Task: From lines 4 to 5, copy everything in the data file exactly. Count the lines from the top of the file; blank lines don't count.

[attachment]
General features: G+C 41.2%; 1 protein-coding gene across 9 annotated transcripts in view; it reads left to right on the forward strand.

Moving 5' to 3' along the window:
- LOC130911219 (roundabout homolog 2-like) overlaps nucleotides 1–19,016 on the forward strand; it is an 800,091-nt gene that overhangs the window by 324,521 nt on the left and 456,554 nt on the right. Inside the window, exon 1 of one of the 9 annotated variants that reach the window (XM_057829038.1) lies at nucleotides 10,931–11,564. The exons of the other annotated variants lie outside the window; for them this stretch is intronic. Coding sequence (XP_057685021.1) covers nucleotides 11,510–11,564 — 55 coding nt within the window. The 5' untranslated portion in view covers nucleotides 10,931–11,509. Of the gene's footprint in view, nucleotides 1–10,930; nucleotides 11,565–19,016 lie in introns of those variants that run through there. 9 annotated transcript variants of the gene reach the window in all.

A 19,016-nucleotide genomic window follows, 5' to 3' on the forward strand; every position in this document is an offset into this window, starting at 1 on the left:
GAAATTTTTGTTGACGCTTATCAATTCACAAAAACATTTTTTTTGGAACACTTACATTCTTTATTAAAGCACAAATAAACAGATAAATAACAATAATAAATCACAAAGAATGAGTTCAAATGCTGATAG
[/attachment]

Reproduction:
A 19,016-nucleotide genomic window follows, 5' to 3' on the forward strand; every position in this document is an offset into this window, starting at 1 on the left:
GAAATTTTTGTTGACGCTTATCAATTCACAAAAACATTTTTTTTGGAACACTTACATTCTTTATTAAAGCACAAATAAACAGATAAATAACAATAATAAATCACAAAGAATGAGTTCAAATGCTGATAG